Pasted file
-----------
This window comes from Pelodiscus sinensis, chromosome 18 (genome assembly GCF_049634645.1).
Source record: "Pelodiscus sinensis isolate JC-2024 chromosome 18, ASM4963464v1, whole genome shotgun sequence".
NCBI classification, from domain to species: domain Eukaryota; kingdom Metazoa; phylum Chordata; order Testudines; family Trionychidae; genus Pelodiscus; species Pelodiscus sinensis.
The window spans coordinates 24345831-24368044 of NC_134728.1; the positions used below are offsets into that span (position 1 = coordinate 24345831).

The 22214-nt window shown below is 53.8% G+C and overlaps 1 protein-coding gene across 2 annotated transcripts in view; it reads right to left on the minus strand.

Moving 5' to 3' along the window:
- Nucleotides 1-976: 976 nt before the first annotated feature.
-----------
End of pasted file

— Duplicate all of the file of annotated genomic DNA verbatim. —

This window comes from Pelodiscus sinensis, chromosome 18 (genome assembly GCF_049634645.1).
Source record: "Pelodiscus sinensis isolate JC-2024 chromosome 18, ASM4963464v1, whole genome shotgun sequence".
NCBI classification, from domain to species: domain Eukaryota; kingdom Metazoa; phylum Chordata; order Testudines; family Trionychidae; genus Pelodiscus; species Pelodiscus sinensis.
The window spans coordinates 24345831-24368044 of NC_134728.1; the positions used below are offsets into that span (position 1 = coordinate 24345831).

The 22214-nt window shown below is 53.8% G+C and overlaps 1 protein-coding gene across 2 annotated transcripts in view; it reads right to left on the minus strand.

Moving 5' to 3' along the window:
- Nucleotides 1-976: 976 nt before the first annotated feature.